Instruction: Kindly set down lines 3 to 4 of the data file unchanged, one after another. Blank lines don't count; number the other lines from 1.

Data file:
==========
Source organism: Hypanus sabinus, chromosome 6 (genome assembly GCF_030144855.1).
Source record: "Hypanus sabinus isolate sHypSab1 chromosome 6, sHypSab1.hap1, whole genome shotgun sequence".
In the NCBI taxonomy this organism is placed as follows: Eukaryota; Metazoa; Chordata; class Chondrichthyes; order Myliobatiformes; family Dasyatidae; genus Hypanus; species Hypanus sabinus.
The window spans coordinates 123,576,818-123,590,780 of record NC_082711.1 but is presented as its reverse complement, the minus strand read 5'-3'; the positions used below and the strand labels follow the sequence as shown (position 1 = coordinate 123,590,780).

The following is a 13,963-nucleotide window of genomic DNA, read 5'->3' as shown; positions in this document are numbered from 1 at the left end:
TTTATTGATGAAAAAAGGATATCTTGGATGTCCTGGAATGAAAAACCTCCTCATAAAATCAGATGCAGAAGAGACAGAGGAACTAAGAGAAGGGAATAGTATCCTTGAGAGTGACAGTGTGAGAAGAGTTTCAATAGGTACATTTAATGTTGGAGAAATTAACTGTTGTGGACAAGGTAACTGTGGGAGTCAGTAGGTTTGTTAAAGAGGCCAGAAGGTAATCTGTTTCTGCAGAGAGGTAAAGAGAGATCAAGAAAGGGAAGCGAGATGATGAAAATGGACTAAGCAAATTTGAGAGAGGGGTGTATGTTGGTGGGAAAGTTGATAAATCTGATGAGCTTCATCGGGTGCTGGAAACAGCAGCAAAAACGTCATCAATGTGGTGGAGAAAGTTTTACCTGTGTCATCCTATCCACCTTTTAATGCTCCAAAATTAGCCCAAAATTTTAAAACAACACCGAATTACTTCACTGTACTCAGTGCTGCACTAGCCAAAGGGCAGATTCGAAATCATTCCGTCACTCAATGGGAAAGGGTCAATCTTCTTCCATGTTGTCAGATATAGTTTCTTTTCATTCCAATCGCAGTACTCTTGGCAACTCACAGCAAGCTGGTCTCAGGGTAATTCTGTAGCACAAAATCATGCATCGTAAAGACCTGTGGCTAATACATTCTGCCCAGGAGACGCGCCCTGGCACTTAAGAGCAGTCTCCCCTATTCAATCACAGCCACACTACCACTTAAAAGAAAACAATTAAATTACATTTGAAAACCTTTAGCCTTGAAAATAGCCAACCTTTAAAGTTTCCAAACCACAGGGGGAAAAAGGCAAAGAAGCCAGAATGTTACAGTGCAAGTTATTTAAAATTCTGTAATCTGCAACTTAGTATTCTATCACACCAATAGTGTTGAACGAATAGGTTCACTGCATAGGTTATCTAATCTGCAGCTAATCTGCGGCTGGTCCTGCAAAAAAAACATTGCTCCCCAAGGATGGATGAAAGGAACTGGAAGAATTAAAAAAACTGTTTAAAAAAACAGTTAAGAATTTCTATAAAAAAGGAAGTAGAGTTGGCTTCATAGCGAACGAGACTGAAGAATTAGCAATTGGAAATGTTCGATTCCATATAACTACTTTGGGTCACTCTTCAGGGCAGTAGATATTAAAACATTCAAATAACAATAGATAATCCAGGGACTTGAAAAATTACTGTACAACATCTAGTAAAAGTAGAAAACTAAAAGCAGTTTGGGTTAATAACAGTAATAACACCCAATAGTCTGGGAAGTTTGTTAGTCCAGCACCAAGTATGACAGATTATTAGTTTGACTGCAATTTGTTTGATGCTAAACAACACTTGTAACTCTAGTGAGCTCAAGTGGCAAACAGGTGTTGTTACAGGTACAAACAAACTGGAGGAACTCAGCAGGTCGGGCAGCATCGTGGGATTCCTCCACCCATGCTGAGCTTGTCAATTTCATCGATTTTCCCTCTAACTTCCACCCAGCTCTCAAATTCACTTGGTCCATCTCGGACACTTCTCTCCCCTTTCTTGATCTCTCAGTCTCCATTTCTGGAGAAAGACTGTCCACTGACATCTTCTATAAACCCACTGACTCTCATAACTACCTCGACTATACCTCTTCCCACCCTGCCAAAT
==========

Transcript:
In the NCBI taxonomy this organism is placed as follows: Eukaryota; Metazoa; Chordata; class Chondrichthyes; order Myliobatiformes; family Dasyatidae; genus Hypanus; species Hypanus sabinus.
The window spans coordinates 123,576,818-123,590,780 of record NC_082711.1 but is presented as its reverse complement, the minus strand read 5'-3'; the positions used below and the strand labels follow the sequence as shown (position 1 = coordinate 123,590,780).